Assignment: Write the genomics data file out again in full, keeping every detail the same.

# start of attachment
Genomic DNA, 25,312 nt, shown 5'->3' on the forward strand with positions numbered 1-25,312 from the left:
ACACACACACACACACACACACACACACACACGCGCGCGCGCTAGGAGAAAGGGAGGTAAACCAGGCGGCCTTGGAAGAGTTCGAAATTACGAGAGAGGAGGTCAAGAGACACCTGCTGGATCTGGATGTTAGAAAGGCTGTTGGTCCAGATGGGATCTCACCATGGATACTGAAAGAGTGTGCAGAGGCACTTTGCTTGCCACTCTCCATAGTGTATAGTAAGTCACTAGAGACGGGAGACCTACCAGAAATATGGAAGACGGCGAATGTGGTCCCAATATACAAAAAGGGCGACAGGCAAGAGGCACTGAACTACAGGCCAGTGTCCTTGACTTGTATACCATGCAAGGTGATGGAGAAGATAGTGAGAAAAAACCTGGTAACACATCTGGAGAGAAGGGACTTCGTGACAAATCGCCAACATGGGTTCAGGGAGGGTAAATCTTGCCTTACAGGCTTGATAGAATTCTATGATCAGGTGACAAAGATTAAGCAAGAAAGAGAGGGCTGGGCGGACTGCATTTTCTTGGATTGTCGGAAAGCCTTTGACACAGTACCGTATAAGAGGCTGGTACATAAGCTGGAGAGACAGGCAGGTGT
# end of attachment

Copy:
Genomic DNA, 25,312 nt, shown 5'->3' on the forward strand with positions numbered 1-25,312 from the left:
ACACACACACACACACACACACACACACACACGCGCGCGCGCTAGGAGAAAGGGAGGTAAACCAGGCGGCCTTGGAAGAGTTCGAAATTACGAGAGAGGAGGTCAAGAGACACCTGCTGGATCTGGATGTTAGAAAGGCTGTTGGTCCAGATGGGATCTCACCATGGATACTGAAAGAGTGTGCAGAGGCACTTTGCTTGCCACTCTCCATAGTGTATAGTAAGTCACTAGAGACGGGAGACCTACCAGAAATATGGAAGACGGCGAATGTGGTCCCAATATACAAAAAGGGCGACAGGCAAGAGGCACTGAACTACAGGCCAGTGTCCTTGACTTGTATACCATGCAAGGTGATGGAGAAGATAGTGAGAAAAAACCTGGTAACACATCTGGAGAGAAGGGACTTCGTGACAAATCGCCAACATGGGTTCAGGGAGGGTAAATCTTGCCTTACAGGCTTGATAGAATTCTATGATCAGGTGACAAAGATTAAGCAAGAAAGAGAGGGCTGGGCGGACTGCATTTTCTTGGATTGTCGGAAAGCCTTTGACACAGTACCGTATAAGAGGCTGGTACATAAGCTGGAGAGACAGGCAGGTGT